“Even the American parts I get are things like a New York cop. And they’re mainly beefy kinds of fellas.” Indeed he played Victor Franz, a policeman, in Arthur Miller’s The Price at the Gate two years ago. The previous year he played Mitch in a Gate production of Tennessee Williams’s A Streetcar Named Desire. “That was an unusual part for me. I learnt a lot because Mitch is quiet and shy, and I’m not. It was beautiful playing him — I really loved it. And I think that started to change people’s minds.”
Conway describes himself as an instinctive performer, though “all actors are instinctive”, he notes. “What you learn over the years is the craft; you learn to build up steps.” He usually learns the lines before rehearsal starts, and then works on accent by using phonetics, which he taught himself. Of course, the whole process has been accelerated for this production. “In the two-and-a-half weeks I’ve had up to now, I’ve put in about a month’s work, by getting two or three hours’ sleep a night and getting up early. I’m a good napper. If I can get a 10-minute nap after lunch, I can function quite well. So the lines have gone in, thankfully.
“You know, at my age, the mid-fifties, is when you start getting the heebie-jeebies, by which I mean stage fright. For males particularly, it seems, the fifties is when it can happen. What frightens you is you think you don’t know the lines.” He gestures at his current circumstances. “So this experience is no help to me,” he adds, laughing.
Conway says that he enjoys working with Grindley. “He realises, as all great directors do, that if it doesn’t come from the actor, there’s no point in doing it. You cannot tell an actor where to stand, how to say a line, what their relationships are. They have to find it themselves. Some directors, misguided or otherwise, don’t know that’s our job. Once actors feel they’re creating, they’re happy. It’s the same as a musician or a writer. Can you imagine standing behind a writer who’s trying to write and saying, ‘No, no — put the comma there’?”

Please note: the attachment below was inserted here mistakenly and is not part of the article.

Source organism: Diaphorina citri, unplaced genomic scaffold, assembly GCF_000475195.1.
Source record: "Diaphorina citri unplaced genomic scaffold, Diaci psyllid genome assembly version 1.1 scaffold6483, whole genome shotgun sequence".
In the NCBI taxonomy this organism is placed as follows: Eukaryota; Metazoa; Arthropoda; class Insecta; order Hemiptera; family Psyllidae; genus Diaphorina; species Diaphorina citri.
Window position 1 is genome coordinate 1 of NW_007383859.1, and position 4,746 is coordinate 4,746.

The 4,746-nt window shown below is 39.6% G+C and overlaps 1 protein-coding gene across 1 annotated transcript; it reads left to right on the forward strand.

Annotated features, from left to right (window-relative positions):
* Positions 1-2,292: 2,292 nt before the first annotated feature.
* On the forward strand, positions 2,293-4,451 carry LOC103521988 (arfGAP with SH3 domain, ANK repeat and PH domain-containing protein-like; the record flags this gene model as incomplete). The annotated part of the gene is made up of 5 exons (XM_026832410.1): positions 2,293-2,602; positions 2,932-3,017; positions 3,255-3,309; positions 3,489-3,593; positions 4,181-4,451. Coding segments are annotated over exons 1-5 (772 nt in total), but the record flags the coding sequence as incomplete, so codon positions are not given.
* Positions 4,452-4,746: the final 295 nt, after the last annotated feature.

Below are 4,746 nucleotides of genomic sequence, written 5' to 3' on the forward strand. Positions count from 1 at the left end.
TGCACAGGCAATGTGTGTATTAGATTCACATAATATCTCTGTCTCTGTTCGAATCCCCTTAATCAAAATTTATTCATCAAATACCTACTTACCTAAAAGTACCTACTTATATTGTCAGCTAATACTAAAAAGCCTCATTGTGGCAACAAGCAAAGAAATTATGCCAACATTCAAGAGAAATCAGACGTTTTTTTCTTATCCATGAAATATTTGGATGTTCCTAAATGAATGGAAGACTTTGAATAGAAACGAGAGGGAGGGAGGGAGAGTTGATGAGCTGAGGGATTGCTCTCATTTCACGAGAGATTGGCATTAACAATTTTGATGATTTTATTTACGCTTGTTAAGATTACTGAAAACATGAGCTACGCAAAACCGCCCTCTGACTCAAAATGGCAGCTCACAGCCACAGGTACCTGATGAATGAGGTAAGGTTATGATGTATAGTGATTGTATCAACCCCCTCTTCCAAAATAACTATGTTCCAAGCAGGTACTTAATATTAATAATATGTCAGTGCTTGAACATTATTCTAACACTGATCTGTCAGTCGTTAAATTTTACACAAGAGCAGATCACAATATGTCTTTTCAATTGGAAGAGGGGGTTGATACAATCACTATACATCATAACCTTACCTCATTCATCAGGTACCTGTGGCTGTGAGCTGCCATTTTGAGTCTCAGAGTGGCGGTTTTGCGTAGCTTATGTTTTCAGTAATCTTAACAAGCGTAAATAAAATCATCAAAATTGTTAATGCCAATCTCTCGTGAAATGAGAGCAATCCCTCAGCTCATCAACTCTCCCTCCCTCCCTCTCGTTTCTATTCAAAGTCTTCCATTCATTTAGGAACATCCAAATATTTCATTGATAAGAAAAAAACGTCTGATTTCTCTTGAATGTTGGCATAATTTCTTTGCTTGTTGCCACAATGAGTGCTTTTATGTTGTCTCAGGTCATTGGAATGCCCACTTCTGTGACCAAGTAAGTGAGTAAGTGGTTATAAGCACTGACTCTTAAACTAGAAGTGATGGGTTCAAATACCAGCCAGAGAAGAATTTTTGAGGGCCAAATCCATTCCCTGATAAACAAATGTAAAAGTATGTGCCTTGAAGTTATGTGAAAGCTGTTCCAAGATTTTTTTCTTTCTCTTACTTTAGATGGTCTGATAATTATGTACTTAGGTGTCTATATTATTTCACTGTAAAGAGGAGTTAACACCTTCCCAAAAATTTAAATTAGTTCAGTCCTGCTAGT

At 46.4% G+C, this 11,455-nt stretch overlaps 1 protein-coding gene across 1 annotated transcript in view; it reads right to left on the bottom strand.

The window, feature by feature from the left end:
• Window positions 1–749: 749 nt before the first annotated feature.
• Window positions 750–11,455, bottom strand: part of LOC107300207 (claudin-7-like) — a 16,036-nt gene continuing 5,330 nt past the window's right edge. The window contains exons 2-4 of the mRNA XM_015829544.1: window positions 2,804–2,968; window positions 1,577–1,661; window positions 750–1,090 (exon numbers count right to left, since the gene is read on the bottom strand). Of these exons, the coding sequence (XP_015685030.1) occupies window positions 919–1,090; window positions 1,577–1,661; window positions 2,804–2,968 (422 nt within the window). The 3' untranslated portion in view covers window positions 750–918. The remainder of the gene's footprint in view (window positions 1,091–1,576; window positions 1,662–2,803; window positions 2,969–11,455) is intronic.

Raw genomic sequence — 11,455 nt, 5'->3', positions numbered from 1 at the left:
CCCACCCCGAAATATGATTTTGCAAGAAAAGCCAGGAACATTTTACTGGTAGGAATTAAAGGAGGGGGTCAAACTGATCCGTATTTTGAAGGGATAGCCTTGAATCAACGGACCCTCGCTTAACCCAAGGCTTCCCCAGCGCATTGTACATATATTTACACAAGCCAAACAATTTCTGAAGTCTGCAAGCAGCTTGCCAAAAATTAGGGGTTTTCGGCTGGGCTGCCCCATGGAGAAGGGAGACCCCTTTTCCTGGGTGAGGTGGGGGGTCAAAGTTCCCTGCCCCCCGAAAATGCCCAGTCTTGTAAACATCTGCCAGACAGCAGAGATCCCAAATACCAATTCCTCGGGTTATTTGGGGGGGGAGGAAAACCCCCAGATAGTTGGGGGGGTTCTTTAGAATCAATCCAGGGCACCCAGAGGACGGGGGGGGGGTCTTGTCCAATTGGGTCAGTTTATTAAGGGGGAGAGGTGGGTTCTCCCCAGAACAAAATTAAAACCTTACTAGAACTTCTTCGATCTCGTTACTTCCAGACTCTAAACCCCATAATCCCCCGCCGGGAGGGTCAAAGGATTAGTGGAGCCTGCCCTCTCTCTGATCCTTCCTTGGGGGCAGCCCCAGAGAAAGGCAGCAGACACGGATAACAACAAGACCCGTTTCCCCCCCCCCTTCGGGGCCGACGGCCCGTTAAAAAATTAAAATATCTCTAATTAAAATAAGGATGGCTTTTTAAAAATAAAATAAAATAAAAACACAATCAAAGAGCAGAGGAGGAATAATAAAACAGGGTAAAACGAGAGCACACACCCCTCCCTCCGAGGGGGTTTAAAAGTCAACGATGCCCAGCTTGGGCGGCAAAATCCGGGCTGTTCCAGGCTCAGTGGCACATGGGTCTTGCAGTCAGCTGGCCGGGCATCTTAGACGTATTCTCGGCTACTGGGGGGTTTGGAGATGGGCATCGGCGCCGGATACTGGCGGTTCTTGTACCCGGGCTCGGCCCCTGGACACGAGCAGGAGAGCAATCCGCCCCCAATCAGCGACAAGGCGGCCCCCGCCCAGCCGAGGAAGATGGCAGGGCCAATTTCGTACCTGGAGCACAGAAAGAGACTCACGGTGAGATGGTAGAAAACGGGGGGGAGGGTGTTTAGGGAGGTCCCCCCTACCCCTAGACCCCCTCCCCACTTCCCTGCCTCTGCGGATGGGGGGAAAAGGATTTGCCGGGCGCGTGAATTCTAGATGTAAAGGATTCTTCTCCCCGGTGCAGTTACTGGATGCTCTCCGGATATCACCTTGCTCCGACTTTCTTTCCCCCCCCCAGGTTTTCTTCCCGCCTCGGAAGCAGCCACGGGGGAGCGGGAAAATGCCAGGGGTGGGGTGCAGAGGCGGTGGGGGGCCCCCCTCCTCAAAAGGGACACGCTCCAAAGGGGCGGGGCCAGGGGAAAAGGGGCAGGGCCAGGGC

Apart from his work as a freelance actor, Conway was a founding member of the independent theatre company Ouroboros, which survived for 15 years. He ran it for 10. Is he optimistic about the state of Irish theatre?
“No, I’m not. I think the Arts Council policy is wrong. I know the business from every angle: producing, directing, acting, raising money, losing money. I know how difficult it is. When the bubble burst, they cut all the small companies. But if you don’t put money into the ground of theatre, places like the Gate and the Abbey won’t matter.”
He has no idea what comes next workwise, “which is kind of nice. If you keep flowing all the time, your resources and creativity diminish”.
He has an extensive television CV, while film credits include Oliver Stone’s Alexander, Lenny Abrahamson’s Garage and John Crowley’s Brooklyn. He has been busy on the stage for several years and “if you are constantly doing theatre, there is a presumption you are not available. Film producers are almost never able to accommodate a theatre schedule”. Now he would like to keep himself free for a while, to do some more film and TV.
Conway is married to the academic Elaine Sisson, and they have two teenage children. How do the couple manage their two careers? “It’s swings and roundabouts,” he says. “At times like this, I’m basically gone.” Once the show is being staged, he is freer. “I probably spend more time with my kids than a lot of people who work nine to five. And Elaine is away at times too, at academic conferences. We cover for each other. We’re a good team.”
Who’s Afraid of Virgina Woolf? presents one of the most famous warring couples in theatre. What does he think Albee’s play says about marriage? “By the end, you think the younger couple will never stay together, but actually George and Martha probably will, because they deeply love each other, despite all the fighting and roaring. Marriages are fine until there’s a disappointment; it’s how you handle conflict that matters.
“But you couldn’t really put in a sentence what the play says about marriage,” he adds with a grin. “It takes three hours to answer that question.”
Who’s Afraid of Virgina Woolf?, Gate, Dublin until June